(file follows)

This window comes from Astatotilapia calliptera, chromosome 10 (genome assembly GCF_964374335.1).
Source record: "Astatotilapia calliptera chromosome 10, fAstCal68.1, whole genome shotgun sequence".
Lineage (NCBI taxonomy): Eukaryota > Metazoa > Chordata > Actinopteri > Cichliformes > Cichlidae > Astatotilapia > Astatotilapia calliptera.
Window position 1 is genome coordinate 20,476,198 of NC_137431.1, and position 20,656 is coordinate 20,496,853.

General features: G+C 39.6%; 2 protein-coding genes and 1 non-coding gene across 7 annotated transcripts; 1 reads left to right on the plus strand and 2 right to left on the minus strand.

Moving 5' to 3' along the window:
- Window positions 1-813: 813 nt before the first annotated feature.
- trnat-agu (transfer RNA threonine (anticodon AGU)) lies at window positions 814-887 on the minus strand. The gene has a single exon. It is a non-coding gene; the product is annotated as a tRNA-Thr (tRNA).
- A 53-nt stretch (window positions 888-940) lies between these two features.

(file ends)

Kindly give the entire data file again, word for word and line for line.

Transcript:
This window comes from Astatotilapia calliptera, chromosome 10 (genome assembly GCF_964374335.1).
Source record: "Astatotilapia calliptera chromosome 10, fAstCal68.1, whole genome shotgun sequence".
Lineage (NCBI taxonomy): Eukaryota > Metazoa > Chordata > Actinopteri > Cichliformes > Cichlidae > Astatotilapia > Astatotilapia calliptera.
Window position 1 is genome coordinate 20,476,198 of NC_137431.1, and position 20,656 is coordinate 20,496,853.

General features: G+C 39.6%; 2 protein-coding genes and 1 non-coding gene across 7 annotated transcripts; 1 reads left to right on the plus strand and 2 right to left on the minus strand.

Moving 5' to 3' along the window:
- Window positions 1-813: 813 nt before the first annotated feature.
- trnat-agu (transfer RNA threonine (anticodon AGU)) lies at window positions 814-887 on the minus strand. The gene has a single exon. It is a non-coding gene; the product is annotated as a tRNA-Thr (tRNA).
- A 53-nt stretch (window positions 888-940) lies between these two features.